Dominican Republican missionaries serve with success

Dominican Republican missionaries serve with success

Kate Callahan

Seniors Amanda Valdes and Caitlyn Vaka emanate joy in working with the children in La Victoria.

Kate Callahan, Co-Editor

The morning of March 20th called for early departure as the girls of the Dominican Republic Mission Trip gathered at Tampa International Airport at 4:30 am. Maybe a little less bright eyed than normal, the girls quickly gathered excitement as their two suitcases full of shoes were checked and their carry-on backpacks, packed to the brim of personal items, made it through airport security. Led by Mrs. Rebeca Zambrano and Mrs. Rhonda Wisniewski, the girls of the Dominican Republic Mission Trip eagerly awaited the week ahead.

After arriving in the capital of Santo Domingo, the girls piled into three vans and embarked on the crazy drive to La Victoria. For anyone who believes driving in Tampa can be stressful, compared to Dominican drivers with no knowledge of road rules,  Tampa is a breeze. Gradually, as the vans moved further away from the capital, the true essence of the Dominican Republic came into view. Paved roads became dirt roads, trash filled ditches lined the road, and a beautiful ocean view turned into partially built homes beside wood and aluminum tin paneled shacks.

Once arriving to the Schoenstatt Sisters gated property, the girls settled into their new home for the next week. Following the example and leadership of the Mission Trip leaders Hannah McNamara, Caitlin Vaka, Ashlyn Gentile, and Kelsey Langston, the girls set out for a quick tour of La Victoria. Immediately upon leaving the gates of the Schoenstatt property, the girls heard yells of “Americanas!” as word evidently spreads fast of visitors to La Victoria. Walking the neighborhoods, the girls were greeted with bright smiles and hellos of men, women, and children alike, all happy to see them.

However, the biggest celebrity of the week was none other than Mrs. Zambrano herself. Cries of “Rebeca! Rebeca!” echoed along the streets as the citizens of La Victoria have known Mrs. Zambrano for so long with her work in the Seeds of Hope Foundation, she is considered family.

All week the girls worked on various projects and service. A common favorite pastime was visiting the Nutrition Center. The Nutrition Center is a daycare facility working to provide two meals a day to the children of La Victoria. Swarms of children bombarded the girls as they opened the colorful gates into the center. Between young toddlers running about and little babies sleeping in playpens, the Nutrition Center was an easy choice for baby-loving Academy girls.

Manual labor ensued as groups of girls worked on building an outside latrine for one family of the Seeds of Hope Foundation. Built out of cement and cinderblocks, the latrine offers a needy family a more improved system for basic human needs. The girls also painted two houses during the week this year. Usually, the girls paint the new house built that year, but this time the girls also repainted the first Seeds of Hope house built ten years ago. Each house now boasts a bright new paint job topped with a painted cross above the doorway, credited to alumna Gina Barbato for the wonderful idea.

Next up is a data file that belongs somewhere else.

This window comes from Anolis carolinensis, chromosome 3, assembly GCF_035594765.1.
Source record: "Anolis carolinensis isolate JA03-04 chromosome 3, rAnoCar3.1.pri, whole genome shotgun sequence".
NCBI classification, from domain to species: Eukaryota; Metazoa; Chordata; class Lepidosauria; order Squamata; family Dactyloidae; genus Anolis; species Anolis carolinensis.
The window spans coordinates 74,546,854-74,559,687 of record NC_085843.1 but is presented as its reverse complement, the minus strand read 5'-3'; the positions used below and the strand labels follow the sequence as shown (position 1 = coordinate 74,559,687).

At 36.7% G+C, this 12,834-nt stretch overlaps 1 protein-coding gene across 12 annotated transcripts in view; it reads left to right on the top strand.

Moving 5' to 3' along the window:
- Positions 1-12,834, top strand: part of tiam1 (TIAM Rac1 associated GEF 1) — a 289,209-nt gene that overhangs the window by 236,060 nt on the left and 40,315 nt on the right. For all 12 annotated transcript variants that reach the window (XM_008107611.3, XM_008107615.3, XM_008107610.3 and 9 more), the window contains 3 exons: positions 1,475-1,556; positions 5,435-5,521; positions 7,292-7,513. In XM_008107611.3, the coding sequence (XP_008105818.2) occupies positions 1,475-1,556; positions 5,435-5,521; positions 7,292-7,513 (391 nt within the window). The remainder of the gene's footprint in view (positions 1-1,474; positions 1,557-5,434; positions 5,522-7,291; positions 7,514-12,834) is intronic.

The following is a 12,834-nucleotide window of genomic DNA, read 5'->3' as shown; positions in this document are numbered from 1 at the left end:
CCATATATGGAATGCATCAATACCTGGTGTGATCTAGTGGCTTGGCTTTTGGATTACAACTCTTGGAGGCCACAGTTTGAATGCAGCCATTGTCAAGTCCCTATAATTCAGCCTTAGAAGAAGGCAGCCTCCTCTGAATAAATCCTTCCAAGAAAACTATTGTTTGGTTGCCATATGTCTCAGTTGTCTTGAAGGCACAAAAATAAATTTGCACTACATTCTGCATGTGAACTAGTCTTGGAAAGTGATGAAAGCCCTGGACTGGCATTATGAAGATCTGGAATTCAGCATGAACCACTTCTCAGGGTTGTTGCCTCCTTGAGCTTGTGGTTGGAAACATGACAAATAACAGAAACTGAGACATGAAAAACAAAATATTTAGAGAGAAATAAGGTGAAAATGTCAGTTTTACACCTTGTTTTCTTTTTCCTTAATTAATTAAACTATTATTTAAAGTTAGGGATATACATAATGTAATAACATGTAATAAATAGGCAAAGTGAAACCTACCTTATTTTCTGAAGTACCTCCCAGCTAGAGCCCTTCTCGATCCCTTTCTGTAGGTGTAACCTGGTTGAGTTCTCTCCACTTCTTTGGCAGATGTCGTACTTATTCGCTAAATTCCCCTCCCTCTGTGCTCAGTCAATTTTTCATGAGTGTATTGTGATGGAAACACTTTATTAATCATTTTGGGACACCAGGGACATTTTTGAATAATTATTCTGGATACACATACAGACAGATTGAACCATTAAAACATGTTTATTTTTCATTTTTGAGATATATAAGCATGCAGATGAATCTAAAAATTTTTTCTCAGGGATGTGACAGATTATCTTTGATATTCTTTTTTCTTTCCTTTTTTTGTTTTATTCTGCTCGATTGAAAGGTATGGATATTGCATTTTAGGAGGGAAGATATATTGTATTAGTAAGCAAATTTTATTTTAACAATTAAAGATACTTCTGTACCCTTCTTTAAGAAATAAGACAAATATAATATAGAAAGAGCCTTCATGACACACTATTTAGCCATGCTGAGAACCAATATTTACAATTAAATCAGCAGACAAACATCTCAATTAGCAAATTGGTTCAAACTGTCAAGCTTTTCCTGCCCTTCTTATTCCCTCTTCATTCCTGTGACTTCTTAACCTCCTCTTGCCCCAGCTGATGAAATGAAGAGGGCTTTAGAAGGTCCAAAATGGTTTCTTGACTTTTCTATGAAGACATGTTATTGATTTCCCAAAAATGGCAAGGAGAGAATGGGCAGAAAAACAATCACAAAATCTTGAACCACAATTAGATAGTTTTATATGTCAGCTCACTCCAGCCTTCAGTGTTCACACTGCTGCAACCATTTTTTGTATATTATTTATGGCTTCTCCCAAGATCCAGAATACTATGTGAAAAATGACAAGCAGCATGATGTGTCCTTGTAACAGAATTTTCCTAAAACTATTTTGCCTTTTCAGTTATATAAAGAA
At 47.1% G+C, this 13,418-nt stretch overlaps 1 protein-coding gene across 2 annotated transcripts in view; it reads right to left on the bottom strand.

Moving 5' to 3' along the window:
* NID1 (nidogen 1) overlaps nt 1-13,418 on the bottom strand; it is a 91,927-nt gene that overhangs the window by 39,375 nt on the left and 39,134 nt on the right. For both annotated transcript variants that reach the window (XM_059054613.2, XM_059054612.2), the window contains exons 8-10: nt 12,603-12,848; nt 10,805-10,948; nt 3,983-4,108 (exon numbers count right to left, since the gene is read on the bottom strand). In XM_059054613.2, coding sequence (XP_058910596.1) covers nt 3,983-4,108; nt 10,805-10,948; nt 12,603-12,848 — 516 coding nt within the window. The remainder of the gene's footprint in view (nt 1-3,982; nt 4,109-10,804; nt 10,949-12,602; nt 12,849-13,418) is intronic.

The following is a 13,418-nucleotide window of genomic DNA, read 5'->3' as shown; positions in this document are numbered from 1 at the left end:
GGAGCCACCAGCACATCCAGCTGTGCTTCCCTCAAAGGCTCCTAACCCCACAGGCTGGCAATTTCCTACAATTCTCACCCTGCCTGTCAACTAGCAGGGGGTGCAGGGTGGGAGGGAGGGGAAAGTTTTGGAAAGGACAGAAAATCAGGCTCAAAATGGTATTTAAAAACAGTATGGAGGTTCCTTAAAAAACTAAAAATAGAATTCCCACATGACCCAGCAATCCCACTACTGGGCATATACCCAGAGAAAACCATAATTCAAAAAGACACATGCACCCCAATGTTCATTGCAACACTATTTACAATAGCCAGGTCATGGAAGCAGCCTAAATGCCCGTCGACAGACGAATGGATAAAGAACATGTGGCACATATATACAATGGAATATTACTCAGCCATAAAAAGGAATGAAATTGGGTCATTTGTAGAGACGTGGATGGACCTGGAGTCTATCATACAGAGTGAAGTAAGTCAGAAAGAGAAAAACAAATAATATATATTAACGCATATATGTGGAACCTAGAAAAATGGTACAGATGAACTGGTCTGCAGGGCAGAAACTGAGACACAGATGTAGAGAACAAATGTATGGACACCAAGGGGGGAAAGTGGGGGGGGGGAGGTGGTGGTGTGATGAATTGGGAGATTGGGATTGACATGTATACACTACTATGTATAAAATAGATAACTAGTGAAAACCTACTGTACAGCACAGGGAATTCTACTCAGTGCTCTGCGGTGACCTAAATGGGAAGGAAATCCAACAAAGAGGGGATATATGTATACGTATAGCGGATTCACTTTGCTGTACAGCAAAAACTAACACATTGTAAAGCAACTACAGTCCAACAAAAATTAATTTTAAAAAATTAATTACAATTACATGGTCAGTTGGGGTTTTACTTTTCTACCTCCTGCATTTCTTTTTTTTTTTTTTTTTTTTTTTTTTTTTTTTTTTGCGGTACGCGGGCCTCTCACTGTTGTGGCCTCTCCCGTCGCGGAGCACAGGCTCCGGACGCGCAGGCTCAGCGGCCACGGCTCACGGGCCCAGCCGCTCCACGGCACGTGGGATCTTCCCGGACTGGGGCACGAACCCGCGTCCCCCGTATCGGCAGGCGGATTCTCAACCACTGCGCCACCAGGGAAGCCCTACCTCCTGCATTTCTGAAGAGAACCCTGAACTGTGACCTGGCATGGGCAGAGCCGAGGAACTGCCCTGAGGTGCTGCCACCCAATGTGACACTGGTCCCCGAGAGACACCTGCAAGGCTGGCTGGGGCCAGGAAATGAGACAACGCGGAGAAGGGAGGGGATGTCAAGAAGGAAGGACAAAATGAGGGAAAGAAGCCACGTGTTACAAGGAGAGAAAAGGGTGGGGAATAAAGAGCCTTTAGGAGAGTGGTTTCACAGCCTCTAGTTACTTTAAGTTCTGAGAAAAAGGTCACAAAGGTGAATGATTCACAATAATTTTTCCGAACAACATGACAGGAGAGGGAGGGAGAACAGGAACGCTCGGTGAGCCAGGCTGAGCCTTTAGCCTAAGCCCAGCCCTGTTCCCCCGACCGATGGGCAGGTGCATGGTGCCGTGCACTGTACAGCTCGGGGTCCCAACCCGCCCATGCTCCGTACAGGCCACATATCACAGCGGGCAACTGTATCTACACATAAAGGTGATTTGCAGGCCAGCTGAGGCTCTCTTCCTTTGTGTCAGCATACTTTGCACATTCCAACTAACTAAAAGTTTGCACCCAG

One of the most personal moments of the Dominican trip is the time set for family visits. Each year a girl is assigned one of the families sponsored by the foundation. The girl adopts this family, providing new outfits, toys for the children, food, and shoes collected from the shoe drives. The girls visit their families and receive the chance to connect on an emotional level. Later, the girls have the chance to see their families again at the Kids Camp or Mini Course sessions put on my the missionaries later in the week at the Schoenstatt convent.

The main objective behind the Dominican Republic Mission Trip falls with the shoe distribution. Each day a group of girls,  under the leadership of Mrs. Toni Campisi, would pack suitcases full of shoes, sorted and sized, to bring to schools. Upon arriving at the schools, the girls would use an empty classroom to set up. Called in one by one, children would sit down in front of an Academy girl to receive a most cherished gift of shoes. The process began with the cleaning of the child’s feet and caring for any untreated sores or wounds. Then the girls would size and fit every child to the best of their abilities. At times this task appeared daunting and challenging as near chaos almost broke out several times. However, the girls used their Academy poise and manners to successfully give out over 1,000 shoes during their stay. Any shoes not distributed were left with the Schoenstatt sisters to hand out according to the needs of the people. The missionaries would not have had this success without the help of all those who contributed to the shoe drive during February.

A final party for the Seeds of Hope families and the Schoenstatt sisters concluded a memorable week. The senior girls spent hours in the kitchen laughing, singing, and dancing while cooking a feast in honor of the sisters. Immediately after dinner, the girls surprised the sisters with music played on the guitar by Sasha Dominguez and sung by all. The sisters too shared their gift of music singing traditional religious songs in their native Spanish. After the dinner, the girls spent the night dancing away with their Seeds of Hope families and friends.

The 2011 Dominican Republic missionaries returned to Tampa the following day full of new found outlooks on life, faith, and love for others. The success of the trip would be nothing without the leadership of Mrs. Zambrano, Mrs. Wisniewski, and the four fabulous senior leaders.

Alabare a mi senor!